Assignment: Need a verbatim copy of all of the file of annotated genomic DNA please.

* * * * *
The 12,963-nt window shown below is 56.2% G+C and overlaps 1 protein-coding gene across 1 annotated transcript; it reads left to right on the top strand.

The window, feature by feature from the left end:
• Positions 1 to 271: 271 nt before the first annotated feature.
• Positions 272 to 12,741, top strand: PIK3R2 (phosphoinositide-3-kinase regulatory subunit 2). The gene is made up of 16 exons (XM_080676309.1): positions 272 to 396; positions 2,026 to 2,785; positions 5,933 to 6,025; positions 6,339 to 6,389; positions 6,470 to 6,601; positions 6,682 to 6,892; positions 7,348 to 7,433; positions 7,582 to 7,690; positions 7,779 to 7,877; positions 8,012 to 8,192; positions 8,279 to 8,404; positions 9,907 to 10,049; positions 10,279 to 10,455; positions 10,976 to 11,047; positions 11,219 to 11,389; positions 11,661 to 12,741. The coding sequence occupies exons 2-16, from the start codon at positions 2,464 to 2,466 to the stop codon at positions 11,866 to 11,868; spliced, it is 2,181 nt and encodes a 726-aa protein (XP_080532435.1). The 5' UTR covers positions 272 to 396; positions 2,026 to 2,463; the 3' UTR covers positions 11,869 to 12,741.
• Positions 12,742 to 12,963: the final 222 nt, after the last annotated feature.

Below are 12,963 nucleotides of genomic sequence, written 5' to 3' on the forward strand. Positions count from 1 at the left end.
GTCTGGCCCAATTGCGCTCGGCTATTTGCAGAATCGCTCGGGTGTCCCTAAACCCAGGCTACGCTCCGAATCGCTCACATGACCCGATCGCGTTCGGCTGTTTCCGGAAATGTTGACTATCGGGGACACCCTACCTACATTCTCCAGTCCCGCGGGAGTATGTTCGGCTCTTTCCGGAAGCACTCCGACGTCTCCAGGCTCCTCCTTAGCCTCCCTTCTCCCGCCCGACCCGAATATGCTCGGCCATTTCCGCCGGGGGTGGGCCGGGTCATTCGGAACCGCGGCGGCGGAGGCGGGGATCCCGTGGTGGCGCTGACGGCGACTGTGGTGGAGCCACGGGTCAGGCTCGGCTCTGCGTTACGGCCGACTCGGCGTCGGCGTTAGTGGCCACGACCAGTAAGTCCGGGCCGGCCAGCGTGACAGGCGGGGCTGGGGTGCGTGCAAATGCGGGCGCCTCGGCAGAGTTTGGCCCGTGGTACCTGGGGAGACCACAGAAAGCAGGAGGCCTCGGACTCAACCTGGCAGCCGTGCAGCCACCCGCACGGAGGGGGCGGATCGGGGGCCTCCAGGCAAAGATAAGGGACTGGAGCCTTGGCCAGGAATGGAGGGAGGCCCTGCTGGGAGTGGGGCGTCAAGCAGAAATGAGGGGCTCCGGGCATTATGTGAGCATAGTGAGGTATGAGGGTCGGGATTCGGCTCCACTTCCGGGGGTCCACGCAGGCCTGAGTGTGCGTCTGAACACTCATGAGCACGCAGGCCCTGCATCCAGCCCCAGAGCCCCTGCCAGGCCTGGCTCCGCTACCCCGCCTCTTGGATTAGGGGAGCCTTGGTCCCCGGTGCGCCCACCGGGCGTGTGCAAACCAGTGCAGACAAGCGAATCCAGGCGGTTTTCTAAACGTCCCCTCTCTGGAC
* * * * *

The 12,963-nt window shown below is 56.2% G+C and overlaps 1 protein-coding gene across 1 annotated transcript; it reads left to right on the top strand.

The window, feature by feature from the left end:
• Positions 1 to 271: 271 nt before the first annotated feature.
• Positions 272 to 12,741, top strand: PIK3R2 (phosphoinositide-3-kinase regulatory subunit 2). The gene is made up of 16 exons (XM_080676309.1): positions 272 to 396; positions 2,026 to 2,785; positions 5,933 to 6,025; positions 6,339 to 6,389; positions 6,470 to 6,601; positions 6,682 to 6,892; positions 7,348 to 7,433; positions 7,582 to 7,690; positions 7,779 to 7,877; positions 8,012 to 8,192; positions 8,279 to 8,404; positions 9,907 to 10,049; positions 10,279 to 10,455; positions 10,976 to 11,047; positions 11,219 to 11,389; positions 11,661 to 12,741. The coding sequence occupies exons 2-16, from the start codon at positions 2,464 to 2,466 to the stop codon at positions 11,866 to 11,868; spliced, it is 2,181 nt and encodes a 726-aa protein (XP_080532435.1). The 5' UTR covers positions 272 to 396; positions 2,026 to 2,463; the 3' UTR covers positions 11,869 to 12,741.
• Positions 12,742 to 12,963: the final 222 nt, after the last annotated feature.

Below are 12,963 nucleotides of genomic sequence, written 5' to 3' on the forward strand. Positions count from 1 at the left end.
GTCTGGCCCAATTGCGCTCGGCTATTTGCAGAATCGCTCGGGTGTCCCTAAACCCAGGCTACGCTCCGAATCGCTCACATGACCCGATCGCGTTCGGCTGTTTCCGGAAATGTTGACTATCGGGGACACCCTACCTACATTCTCCAGTCCCGCGGGAGTATGTTCGGCTCTTTCCGGAAGCACTCCGACGTCTCCAGGCTCCTCCTTAGCCTCCCTTCTCCCGCCCGACCCGAATATGCTCGGCCATTTCCGCCGGGGGTGGGCCGGGTCATTCGGAACCGCGGCGGCGGAGGCGGGGATCCCGTGGTGGCGCTGACGGCGACTGTGGTGGAGCCACGGGTCAGGCTCGGCTCTGCGTTACGGCCGACTCGGCGTCGGCGTTAGTGGCCACGACCAGTAAGTCCGGGCCGGCCAGCGTGACAGGCGGGGCTGGGGTGCGTGCAAATGCGGGCGCCTCGGCAGAGTTTGGCCCGTGGTACCTGGGGAGACCACAGAAAGCAGGAGGCCTCGGACTCAACCTGGCAGCCGTGCAGCCACCCGCACGGAGGGGGCGGATCGGGGGCCTCCAGGCAAAGATAAGGGACTGGAGCCTTGGCCAGGAATGGAGGGAGGCCCTGCTGGGAGTGGGGCGTCAAGCAGAAATGAGGGGCTCCGGGCATTATGTGAGCATAGTGAGGTATGAGGGTCGGGATTCGGCTCCACTTCCGGGGGTCCACGCAGGCCTGAGTGTGCGTCTGAACACTCATGAGCACGCAGGCCCTGCATCCAGCCCCAGAGCCCCTGCCAGGCCTGGCTCCGCTACCCCGCCTCTTGGATTAGGGGAGCCTTGGTCCCCGGTGCGCCCACCGGGCGTGTGCAAACCAGTGCAGACAAGCGAATCCAGGCGGTTTTCTAAACGTCCCCTCTCTGGAC